a diagnosis of Dementia, advocating for dementia patients, Alzheimer's, Alzheimer's Disease, Dementia, diagonsis of Alzheimer's, LDS, LDS women, Mormon, Mormon women, the stigma associated with Alzheimer's, the stigma associated with dementia diagnosis
As many of you may know, I’ve been working on an advocacy project for Alzheimer’s patients. A group of six of us from University of Washington Tacoma joined with the Alzheimer’s Association here in Washington State. Together we became over eighty strong as we made our way down to Olympia to talk with our lawmakers about the necessity of a State Alzheimer’s Plan. The weekend before our visit, the State Senate had already passed bill #6124 to begin the creation of a Washington State Alzheimer’s Plan. The bill now rests with the Health Care Committee of the House. But the expectation is that it will also pass the House before the legislators finish this legislative session.
This is all good news. But that’s all it is. The real test will come when the details have been sorted out and recommendations for this plan have been made. Then the major decisions around funding will determine where Washington State stands in terms of its growing elderly population.
Here are some facts. Washington State’s current elderly population stands at 12%. It’s expected to grow to 20% in fifteen years. There are currently 150,000 Alzheimer’s patients in this state which has the 4th highest death rate due to Alzheimer’s in the nation. These patients are cared for by 350,000 individuals, who are most likely family members. If a cure is not found, these numbers are expected to TRIPLE by 2050, giving us over 1 million Washingtonians living with Alzheimer’s, either as a patient or a caregiver. While other diseases that claim the elderly such as breast cancer, stroke, and heart disease are on the decline, Alzheimer’s numbers are rising to epidemic proportions. Needless to say, Washington State is on the cusp of some very important decisions regarding its citizens.
All of this is extremely important, but what must be remembered s that we’re not really talking about numbers here. We’re talking about people’s lives. As I’ve written about this, I’ve had some folks contact me to tell me that they also deal with or have dealt with Alzheimer’s or some other form of dementia within their families. One friend wrote to clear something up for me. She told me that Alzheimer’s is just one of many forms of dementia, and that perhaps we should make this clear so that dementia patients who don’t have Alzheimer’s but have some form of dementia also get the necessary help. So, I called the Alzheimer’s Association about this, and they said yes, they care and advocate for all dementia patients. They’ve chosen to use the diagnosis of Alzheimer’s to stand in for all dementia diagnoses because there are so many different kinds of dementia and Alzheimer’s is the most recognized. I understand their decision, but from here on out, in my blogs about Alzheimer’s/ Dementia, I will be referring to Dementia as the diagnosis more often. It’s an important distinction to make as we deal with the many facets of the disease, including the stigma that comes with a diagnosis of dementia.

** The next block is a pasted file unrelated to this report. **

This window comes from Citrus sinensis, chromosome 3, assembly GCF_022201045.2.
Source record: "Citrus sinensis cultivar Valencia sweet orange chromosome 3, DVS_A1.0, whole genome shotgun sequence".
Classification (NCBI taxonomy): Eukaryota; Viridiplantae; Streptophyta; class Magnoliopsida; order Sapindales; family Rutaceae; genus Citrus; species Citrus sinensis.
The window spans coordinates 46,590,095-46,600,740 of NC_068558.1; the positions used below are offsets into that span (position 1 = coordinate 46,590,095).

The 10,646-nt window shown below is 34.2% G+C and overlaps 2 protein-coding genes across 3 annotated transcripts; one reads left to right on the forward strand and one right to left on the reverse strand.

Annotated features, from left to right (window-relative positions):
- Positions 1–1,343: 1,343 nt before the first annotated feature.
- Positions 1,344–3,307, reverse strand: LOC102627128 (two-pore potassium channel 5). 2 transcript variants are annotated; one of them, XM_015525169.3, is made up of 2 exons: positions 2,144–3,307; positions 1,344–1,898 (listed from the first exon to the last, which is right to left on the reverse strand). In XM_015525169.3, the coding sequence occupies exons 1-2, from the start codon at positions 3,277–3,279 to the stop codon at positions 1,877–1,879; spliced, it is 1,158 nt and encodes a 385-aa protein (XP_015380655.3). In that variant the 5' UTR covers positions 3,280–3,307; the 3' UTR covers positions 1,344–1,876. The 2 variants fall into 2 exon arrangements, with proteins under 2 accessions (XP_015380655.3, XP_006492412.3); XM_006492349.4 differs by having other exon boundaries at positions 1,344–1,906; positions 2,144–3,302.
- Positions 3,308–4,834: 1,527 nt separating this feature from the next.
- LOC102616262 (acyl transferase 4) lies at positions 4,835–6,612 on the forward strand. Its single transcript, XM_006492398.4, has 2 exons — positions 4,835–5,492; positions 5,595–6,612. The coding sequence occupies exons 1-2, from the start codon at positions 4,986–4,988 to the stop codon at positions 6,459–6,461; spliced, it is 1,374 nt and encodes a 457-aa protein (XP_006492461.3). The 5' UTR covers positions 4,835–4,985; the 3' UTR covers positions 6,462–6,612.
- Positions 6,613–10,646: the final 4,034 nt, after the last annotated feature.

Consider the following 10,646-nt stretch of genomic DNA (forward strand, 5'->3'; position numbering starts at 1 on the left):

In an earlier post, I wrote about an interaction I had with a man a couple of weeks ago when I asked for directions to the Alzheimer’s Association offices. It wasn’t until then that I considered the stigma associated with this disease. Since that day, I’ve paid closer attention and researched the matter to find that dementia is the new hushed diagnosis. It used to be cancer, or “the C word.” HIV was another disease that we spoke of in quiet whispers. Today, these two diseases are discussed openly. For cancer and HIV patients, this helps everything from their interpersonal relationships to the amount of funding for research and care that are available for that particular disease. That’s part of my goal in writing about this. To dismantle the stigma that is associated with dementia so that these patients, our family members, can receive necessary care. But what’s just as important is that they receive the respect they deserve, because not that long ago, they were us.